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The 2030 Agenda can't be achieved unless we listen to the voices of the marginalised

10 Feb 2016

Older man and woman in Mozambique (c) Judith Escribano/Age International

This is the second blog in a three-part series coinciding with our side event entitled Innovations on inclusion at the United Nation's Commission for Social Development in February 2016. Polly Meeks from ADD International, her colleague Dr Marion Steff from Sightsavers discuss how the implementation of the Sustainable Development Goals must include the excluded.

It's sometimes said that "the medium is the message". But in a presentation by the Voices of the Marginalised consortium* at the United Nations (UN) last week, our methods were our message. We believe methods that allow the most excluded voices to be heard are key to realising the 2030 Agenda commitment to leave no one behind.

Persons with disabilities and older men and women living in poverty are among the most marginalised in many communities, and they are often excluded from decisions that affect their lives.

In Bangladesh and Tanzania, the Voices of the Marginalised research project, aims to turn this exclusion on its head. Not only does it listen to the voices of persons with disabilities and older men and women, it also trains them to become researchers - identifying the issues to investigate, gathering the data, and analysing the policy implications. In short, it's research done with people, not on people.

A unique perspective

One of the advantages of involving the individuals affected is that it helps break down linguistic and cultural barriers, encouraging people to open up in a way that they might not do to outsiders. This in turn allows a deeper understanding of the complex and interlocking ways in which persons with disabilities and older men and women experience marginalisation.

Our research highlighted the relationship between discrimination at household and community levels. For instance, we found cases where community stigma contributed to tensions within marriages. We also found examples where family misperceptions held persons with disabilities back from participating fully in community activities such as schooling.

The research also drew attention to important implementation gaps in government policies. For example, in Bangladesh we found that persons with disabilities and older men and women did not always receive the disability grants and pensions that they were entitled to.

The stories of the persons with disabilities and older men and women who took part in the research were complex, and included positive experiences of empowerment, as well as harmful experiences of exclusion. Nonetheless, across all the stories, a powerful cumulative picture of discrimination emerged. Sadly, the quotes below are typical:

"When I was in primary school, I would tell the teacher that I could not see. I would ask him to read for me. But the teacher would tell me that if I don't see, why do you come to school then?" said a 25-year-old with a visual impairment from the Tanzania's Kibaha district.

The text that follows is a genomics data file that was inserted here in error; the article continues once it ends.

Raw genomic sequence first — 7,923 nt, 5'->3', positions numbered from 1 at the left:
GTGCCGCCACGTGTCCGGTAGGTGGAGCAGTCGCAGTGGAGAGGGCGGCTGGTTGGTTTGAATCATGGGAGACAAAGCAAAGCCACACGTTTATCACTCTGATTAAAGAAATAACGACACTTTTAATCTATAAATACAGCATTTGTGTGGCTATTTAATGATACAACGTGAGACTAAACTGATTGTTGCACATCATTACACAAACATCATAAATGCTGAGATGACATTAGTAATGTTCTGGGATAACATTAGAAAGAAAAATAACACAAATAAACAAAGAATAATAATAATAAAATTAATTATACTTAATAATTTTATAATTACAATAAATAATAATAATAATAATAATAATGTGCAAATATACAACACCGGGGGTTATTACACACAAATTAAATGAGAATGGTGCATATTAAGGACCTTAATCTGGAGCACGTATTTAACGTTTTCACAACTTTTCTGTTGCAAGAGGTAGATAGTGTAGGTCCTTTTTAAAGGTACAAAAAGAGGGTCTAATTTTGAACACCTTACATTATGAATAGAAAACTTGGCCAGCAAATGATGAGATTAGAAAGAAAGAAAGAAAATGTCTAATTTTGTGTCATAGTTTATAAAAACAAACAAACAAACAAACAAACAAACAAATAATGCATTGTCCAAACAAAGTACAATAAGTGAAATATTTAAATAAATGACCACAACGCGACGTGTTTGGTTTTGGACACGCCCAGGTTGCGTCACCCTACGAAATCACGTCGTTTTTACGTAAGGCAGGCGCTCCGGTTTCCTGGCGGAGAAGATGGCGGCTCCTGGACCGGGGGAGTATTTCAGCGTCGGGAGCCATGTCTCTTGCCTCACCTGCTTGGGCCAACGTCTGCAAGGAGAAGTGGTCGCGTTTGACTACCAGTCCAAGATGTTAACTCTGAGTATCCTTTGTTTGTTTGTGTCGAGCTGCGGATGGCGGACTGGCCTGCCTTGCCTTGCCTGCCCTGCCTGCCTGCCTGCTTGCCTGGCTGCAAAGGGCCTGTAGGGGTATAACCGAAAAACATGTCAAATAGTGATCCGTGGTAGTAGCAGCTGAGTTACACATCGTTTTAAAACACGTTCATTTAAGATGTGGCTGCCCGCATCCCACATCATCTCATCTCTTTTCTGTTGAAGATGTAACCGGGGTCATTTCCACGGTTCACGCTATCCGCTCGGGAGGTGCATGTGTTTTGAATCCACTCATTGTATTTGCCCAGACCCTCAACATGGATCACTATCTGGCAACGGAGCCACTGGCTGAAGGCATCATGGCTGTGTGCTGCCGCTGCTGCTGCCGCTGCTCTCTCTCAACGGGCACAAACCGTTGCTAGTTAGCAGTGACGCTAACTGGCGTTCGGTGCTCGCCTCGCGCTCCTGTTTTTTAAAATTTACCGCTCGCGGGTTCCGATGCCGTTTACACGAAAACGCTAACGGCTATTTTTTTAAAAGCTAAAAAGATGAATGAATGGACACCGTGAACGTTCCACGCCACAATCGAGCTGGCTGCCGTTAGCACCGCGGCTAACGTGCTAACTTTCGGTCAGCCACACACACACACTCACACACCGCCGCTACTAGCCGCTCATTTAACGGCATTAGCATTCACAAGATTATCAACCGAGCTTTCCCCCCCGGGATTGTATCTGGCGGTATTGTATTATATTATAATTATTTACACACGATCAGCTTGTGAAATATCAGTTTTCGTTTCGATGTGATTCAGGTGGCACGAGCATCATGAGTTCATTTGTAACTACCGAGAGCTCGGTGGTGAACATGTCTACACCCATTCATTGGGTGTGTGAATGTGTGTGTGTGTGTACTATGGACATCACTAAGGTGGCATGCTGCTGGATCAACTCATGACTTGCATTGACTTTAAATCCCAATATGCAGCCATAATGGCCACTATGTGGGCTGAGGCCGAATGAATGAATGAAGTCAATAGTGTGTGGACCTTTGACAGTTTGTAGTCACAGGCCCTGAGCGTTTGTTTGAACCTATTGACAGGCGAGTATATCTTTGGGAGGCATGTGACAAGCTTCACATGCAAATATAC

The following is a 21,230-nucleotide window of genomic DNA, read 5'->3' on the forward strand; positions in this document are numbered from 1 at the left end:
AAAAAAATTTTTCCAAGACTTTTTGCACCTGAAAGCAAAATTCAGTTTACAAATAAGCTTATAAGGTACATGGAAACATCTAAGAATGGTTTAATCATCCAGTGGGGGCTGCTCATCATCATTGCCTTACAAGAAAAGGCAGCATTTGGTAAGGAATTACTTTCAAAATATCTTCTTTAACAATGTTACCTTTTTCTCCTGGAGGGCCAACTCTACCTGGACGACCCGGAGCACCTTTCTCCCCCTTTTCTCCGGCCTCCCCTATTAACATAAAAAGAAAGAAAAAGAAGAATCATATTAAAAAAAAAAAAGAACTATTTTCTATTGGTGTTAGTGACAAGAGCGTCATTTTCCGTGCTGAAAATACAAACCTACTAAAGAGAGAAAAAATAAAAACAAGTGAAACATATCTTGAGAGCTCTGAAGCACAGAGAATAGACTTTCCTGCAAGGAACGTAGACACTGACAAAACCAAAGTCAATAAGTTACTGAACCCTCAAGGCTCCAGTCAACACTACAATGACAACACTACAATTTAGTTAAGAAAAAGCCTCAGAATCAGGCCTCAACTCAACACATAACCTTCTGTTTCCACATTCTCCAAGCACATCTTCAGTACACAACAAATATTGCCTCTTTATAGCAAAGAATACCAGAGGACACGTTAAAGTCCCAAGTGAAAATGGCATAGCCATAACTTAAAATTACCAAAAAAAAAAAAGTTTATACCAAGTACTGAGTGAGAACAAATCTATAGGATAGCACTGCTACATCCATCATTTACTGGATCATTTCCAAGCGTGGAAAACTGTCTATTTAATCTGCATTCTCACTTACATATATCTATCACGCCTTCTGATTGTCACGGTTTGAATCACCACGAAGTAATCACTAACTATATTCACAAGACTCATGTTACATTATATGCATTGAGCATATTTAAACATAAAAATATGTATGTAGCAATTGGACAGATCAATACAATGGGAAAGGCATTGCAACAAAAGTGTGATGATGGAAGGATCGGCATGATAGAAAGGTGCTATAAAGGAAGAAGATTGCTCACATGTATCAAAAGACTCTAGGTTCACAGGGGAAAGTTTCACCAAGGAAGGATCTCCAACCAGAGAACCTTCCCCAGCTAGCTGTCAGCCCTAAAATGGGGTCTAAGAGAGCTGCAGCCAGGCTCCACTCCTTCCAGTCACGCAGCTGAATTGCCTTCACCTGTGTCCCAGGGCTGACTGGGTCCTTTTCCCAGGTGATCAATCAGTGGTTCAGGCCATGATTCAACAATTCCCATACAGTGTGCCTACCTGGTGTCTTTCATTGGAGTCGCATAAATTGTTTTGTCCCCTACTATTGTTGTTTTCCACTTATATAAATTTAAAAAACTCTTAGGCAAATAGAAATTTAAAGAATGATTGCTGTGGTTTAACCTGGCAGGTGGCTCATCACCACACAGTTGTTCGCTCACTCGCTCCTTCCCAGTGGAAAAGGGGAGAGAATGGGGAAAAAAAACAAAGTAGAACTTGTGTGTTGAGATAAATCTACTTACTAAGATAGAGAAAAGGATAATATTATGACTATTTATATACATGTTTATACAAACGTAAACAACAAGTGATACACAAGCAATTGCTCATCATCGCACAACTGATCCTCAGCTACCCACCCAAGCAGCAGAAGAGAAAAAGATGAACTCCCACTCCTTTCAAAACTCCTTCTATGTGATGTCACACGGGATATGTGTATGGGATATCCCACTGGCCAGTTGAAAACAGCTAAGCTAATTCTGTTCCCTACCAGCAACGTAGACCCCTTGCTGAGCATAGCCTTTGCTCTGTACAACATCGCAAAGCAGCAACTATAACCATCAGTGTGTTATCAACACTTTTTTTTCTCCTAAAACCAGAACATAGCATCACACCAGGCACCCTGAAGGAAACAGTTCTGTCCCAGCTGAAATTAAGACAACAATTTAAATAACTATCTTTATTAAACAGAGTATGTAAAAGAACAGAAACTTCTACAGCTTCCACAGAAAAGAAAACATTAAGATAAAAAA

"My problem is that since I was about 60, I've at times found it impossible to eat, and at other times I don't eat. Sometimes my sons give me a lot, sometimes they don't," said a 78-year-old from Cox's Bazar in south-east Bangladesh.

Keeping recommendations real

By involving people with first-hand experience of the realities of exclusion in the analysis, the recommendations for policymakers are richer and more nuanced.

It's impossible to do justice to the full range of recommendations in this blog, but for a more in-depth account of the findings from Bangladesh, take a look at our full report. The report on Tanzania will be out later this year.

Still, amidst all the diversity and nuance, many common themes emerged in both countries - the need for fair access to health, education, and livelihoods, and the urgency of raising awareness on the rights of persons with disabilities and older men and women. These findings back up the key recommendations that ADD International, Sightsavers and HelpAge International are putting to policymakers at global level:

  • To support the elaboration of a UN Convention on the Rights of Older People and the implementation of the UN Convention on the Rights of Persons with Disabilities.
  • To ensure development programmes comply with the Sustainable Development Goals and leave no one behind, gathering disaggregated data to monitor progress.
  • To raise awareness on the experiences and rights of persons with disabilities and older men and women to challenge stigma and discrimination.

Most of all, Voices of the Marginalised highlights the importance of giving persons with disabilities and older men and women a central role in decisions that affect them. As the world looks to put the 2030 Agenda into practice, it's high-time to bring excluded voices in from the wilderness.

Read the other blogs in the United Nations Commission for Social Development series:

*The consortium is a collaboration between Sightsavers, HelpAge International and ADD International. Supporting partners during the pilot in Bangladesh were Alzheimer's Disease International and the Institute of Development Studies. In Tanzania, the supporting partner is Ifakara Health Institute, which is currently leading the research.

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Author profile

Polly Meeks
Country: UK
Job title: Deputy Director of Policy and Influencing, AD

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These blogs are personal reflections and do not necessarily reflect the views of HelpAge International.